On his way back to England via Athabasca Pass and Hudson Bay, Douglas traversed eastern British Columbia from April 19 to May 2, 1827. At the outset of May he made the first recorded climb of any peak in the Canadian Rockies, on Mount Brown. While drastically over-estimating their heights, he prudently named Mount Brown after Robert Brown (1773-1858; first keeper of the botanical department of the British Museum) and nearby Mount Hooker after his mentor Hooker (who became director of Kew Gardens). Both mountains are within Jasper National Park.

Douglas gained notoriety and acclaim after his return voyage from Hudson Bay in the company of doomed Arctic explorer Sir John Franklin. Aware of his shortcomings as a geographer, Douglas set to work learning how to calculate latitude and longitude. In addtion, he gained some knowledge of spherical trigonometry and logarithms, from Sabine, Secretary of the Royal Society.

Once more accompanied by his Scottish terrier, Douglas returned to California in 1830 better equipped and joined by a white man-servant. Douglas explored and collected in California for a year-and-a-half until he received word from the Governor of Alaska that he would be welcome to visit Alaska. It was Douglas' fervent wish to conduct botanical and astronomical research in New Caledonia, then proceed via Fort St. James and Sitka, Alaska, to Siberia for more scientific research.

"What a glorious prospect!" he wrote to Professor Hooker. "...the work of the same individual on both Continents, with the same instruments, under similar circumstances and corresponding latitudes!... People tell me that Siberia is like a rat-trap, which there is no difficulty in entering, but from which it is not so easy to find egress. I mean at least to put this saying to the test. And I hope that those who know me know also that trifles will not stop me."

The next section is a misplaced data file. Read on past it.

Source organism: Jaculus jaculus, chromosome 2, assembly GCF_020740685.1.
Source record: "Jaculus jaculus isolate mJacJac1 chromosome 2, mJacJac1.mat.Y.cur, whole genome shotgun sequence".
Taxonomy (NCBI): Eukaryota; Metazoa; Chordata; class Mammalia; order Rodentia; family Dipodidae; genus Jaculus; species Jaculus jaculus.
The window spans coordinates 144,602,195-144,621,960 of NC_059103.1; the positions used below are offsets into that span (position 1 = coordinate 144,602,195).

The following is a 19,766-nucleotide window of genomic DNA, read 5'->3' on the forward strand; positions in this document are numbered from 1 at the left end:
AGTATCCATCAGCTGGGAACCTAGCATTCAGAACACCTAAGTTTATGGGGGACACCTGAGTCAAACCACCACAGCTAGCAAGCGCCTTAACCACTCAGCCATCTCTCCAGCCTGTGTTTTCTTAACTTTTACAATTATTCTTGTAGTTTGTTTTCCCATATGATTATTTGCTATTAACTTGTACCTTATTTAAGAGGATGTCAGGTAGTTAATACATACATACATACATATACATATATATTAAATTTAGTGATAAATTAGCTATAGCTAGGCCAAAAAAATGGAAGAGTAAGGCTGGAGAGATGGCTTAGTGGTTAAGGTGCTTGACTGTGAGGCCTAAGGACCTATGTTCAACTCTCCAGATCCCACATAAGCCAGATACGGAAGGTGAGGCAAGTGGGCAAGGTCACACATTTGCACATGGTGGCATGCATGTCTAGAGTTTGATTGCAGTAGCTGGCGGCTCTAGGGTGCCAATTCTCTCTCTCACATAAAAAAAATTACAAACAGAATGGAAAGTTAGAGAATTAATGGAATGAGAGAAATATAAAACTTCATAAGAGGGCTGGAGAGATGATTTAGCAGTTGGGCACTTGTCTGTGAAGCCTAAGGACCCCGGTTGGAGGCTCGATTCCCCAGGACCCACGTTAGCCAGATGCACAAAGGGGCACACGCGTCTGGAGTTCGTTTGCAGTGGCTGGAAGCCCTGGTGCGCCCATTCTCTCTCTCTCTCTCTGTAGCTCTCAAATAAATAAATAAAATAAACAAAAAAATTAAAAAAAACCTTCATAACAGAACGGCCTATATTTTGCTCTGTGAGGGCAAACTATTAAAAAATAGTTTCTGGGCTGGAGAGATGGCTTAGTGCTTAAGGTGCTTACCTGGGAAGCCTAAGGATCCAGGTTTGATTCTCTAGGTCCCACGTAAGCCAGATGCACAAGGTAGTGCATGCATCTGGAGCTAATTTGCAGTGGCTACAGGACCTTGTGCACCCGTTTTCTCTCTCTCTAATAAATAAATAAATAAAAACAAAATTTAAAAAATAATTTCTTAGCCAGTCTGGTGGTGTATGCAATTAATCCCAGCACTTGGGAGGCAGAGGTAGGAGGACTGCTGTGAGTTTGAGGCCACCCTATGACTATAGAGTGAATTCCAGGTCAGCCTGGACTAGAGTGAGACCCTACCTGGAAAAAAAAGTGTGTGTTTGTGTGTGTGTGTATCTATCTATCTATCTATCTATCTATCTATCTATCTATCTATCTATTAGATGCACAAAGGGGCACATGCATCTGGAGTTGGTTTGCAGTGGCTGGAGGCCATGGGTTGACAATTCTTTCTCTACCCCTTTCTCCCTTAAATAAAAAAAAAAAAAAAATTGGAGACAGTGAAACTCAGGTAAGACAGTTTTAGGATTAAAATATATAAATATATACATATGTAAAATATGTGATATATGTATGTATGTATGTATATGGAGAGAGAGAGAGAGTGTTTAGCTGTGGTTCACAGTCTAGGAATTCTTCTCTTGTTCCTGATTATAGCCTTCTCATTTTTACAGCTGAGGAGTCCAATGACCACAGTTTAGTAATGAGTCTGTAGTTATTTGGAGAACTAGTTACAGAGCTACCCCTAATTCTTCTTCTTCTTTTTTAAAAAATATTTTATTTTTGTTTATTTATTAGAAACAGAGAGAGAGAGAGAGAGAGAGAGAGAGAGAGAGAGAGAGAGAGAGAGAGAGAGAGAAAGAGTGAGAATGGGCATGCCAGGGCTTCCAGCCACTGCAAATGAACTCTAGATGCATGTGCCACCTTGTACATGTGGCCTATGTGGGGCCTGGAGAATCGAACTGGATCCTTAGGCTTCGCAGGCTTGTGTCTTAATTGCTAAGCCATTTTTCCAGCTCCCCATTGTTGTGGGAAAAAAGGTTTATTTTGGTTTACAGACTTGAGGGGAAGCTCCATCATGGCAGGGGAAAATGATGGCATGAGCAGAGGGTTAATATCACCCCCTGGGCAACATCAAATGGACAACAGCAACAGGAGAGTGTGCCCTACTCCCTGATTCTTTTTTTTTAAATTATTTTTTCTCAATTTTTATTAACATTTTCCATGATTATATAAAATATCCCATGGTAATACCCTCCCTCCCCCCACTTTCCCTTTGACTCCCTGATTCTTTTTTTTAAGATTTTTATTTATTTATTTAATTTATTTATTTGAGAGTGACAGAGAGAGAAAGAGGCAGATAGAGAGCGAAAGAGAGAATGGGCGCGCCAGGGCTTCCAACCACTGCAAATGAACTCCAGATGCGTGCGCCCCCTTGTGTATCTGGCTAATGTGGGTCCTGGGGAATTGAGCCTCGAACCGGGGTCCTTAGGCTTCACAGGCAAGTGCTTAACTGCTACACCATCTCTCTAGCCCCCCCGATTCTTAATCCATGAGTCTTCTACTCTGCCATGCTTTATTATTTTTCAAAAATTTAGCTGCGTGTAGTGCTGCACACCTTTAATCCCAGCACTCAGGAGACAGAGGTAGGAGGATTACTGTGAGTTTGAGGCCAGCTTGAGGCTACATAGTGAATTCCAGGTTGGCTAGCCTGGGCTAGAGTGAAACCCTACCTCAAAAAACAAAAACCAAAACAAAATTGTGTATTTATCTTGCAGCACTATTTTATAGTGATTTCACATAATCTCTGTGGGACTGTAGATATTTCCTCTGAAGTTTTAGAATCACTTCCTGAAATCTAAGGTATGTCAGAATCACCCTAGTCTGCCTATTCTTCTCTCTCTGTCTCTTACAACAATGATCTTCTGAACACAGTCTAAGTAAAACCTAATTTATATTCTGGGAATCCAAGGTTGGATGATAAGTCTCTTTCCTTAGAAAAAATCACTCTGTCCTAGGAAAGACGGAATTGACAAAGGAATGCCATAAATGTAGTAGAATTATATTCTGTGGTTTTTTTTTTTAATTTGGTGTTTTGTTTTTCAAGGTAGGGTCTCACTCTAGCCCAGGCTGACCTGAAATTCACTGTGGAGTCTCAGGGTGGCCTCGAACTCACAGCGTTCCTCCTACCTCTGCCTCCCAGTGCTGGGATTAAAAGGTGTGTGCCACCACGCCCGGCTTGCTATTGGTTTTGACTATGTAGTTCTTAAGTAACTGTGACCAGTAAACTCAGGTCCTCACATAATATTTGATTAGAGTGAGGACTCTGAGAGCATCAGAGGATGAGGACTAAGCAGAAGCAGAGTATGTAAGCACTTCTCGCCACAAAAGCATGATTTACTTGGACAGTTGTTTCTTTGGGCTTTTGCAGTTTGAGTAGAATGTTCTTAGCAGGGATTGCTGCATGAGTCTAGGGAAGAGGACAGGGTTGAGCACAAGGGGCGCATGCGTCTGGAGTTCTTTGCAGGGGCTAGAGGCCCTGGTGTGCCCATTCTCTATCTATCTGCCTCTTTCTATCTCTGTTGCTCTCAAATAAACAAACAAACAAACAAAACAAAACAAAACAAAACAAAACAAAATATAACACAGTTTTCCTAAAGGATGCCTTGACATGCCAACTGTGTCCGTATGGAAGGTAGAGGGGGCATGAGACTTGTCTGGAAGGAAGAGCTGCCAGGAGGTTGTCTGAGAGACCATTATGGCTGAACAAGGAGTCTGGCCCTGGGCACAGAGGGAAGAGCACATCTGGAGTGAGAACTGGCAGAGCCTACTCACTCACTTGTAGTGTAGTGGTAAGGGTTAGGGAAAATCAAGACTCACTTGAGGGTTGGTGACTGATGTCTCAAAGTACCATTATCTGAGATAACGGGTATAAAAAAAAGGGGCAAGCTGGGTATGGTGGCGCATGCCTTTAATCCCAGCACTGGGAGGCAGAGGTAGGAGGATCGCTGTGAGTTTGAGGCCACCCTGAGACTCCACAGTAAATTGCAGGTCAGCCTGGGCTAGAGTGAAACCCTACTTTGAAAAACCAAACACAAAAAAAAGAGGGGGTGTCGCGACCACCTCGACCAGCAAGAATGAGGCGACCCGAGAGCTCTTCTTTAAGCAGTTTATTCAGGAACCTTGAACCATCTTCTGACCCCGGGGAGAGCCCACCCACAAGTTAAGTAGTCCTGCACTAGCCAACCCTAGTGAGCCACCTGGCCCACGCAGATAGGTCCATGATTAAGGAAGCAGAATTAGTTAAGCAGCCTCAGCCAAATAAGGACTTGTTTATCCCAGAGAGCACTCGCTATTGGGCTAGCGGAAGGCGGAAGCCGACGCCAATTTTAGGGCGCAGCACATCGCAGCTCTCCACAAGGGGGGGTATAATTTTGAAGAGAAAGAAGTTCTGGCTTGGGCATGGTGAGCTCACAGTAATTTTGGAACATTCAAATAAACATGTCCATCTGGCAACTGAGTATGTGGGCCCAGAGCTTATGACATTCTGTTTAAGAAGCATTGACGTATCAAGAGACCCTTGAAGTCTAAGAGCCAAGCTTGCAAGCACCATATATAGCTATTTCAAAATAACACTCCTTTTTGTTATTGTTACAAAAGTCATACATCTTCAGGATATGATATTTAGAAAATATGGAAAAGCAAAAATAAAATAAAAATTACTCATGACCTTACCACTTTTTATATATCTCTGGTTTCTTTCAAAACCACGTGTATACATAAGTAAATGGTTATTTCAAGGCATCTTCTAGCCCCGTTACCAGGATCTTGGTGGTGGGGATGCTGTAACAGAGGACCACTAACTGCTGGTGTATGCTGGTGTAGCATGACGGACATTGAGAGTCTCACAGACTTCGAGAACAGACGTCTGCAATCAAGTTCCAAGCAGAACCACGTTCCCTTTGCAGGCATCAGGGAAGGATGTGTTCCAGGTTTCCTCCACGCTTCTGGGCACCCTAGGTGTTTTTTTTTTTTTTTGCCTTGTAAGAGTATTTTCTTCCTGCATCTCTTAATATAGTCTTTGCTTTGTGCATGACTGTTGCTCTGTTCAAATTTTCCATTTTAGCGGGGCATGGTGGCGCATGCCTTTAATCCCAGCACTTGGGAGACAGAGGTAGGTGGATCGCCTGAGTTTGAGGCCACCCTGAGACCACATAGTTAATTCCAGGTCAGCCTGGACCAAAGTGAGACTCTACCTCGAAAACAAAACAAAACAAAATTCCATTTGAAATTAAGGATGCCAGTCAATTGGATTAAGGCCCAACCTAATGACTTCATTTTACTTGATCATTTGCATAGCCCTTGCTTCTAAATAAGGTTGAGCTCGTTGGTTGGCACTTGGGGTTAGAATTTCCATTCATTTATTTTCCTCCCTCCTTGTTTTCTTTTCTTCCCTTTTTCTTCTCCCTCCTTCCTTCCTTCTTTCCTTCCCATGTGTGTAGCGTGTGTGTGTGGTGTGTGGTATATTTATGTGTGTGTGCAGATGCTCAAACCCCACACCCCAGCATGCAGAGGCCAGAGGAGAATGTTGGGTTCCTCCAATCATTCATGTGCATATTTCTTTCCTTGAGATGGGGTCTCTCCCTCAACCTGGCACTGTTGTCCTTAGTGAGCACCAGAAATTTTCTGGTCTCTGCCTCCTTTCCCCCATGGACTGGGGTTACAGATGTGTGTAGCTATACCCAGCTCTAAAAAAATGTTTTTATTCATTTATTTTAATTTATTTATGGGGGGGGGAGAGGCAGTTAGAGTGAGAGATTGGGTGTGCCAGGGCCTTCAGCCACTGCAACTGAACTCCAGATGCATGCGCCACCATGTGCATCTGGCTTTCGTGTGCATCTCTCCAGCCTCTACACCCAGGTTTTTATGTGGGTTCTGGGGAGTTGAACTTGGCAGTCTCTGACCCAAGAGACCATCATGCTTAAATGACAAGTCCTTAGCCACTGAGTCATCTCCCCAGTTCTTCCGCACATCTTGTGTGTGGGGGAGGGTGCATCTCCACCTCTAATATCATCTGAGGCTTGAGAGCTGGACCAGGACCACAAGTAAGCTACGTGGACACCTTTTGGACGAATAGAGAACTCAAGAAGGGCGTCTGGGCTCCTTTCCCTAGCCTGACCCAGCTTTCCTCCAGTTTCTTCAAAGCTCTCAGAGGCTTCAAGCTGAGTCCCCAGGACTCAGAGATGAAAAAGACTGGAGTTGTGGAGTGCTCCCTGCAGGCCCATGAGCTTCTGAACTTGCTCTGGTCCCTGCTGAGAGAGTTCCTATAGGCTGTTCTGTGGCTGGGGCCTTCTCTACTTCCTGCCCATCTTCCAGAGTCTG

Douglas' foray into New Caledonia in 1833 would pose many dangers beyond "trifles." In fact, he would have to survive a tuberculosis epidemic that killed 24 Hudson's Bay Company men and thousands of Indians in the Columbia district. He was to encounter wild rapids and extreme temperatures. He also had to deal with the loss of much of his eyesight and the threat of a duel.

Douglas wintered at Fort Vancouver and departed with Edward Ermatinger for Fort Okanagan on March 20, 1833, planning to obtain fresh horses at Thompson's River Post (Fort Kamloops), proceed up the Bonaparte River to Horse Lake, and continue in a north-westerly direction to Williams Lake and the Fraser River, then onto Fort Alexandria. Boats and canoes would take him along the Fraser, Nechako and Stuart Rivers to reach Fort St. James, the largest post in New Caledonia.

On May 1, Ermatinger shot a partridge that Douglas skinned and preserved, recognizing it as a new species and naming it Franklin's partridge after Sir John Franklin.

Upon his arrival at Fort Kamloops, Douglas insulted his brother Scot Samuel Black by giving the Fort Kamloops commander his honest and forthright opinion of his host's employer. "The Hudson's Bay Company,"; Douglas said, "is simply a mercenary corporation; there is not an officer in it with a soul above a beaver-skin."; Given Douglas' expressed gratitude to his host John McLoughlin at Fort Vancouver, this statement perhaps says as much about Douglas as it does about the Hudson's Bay Company.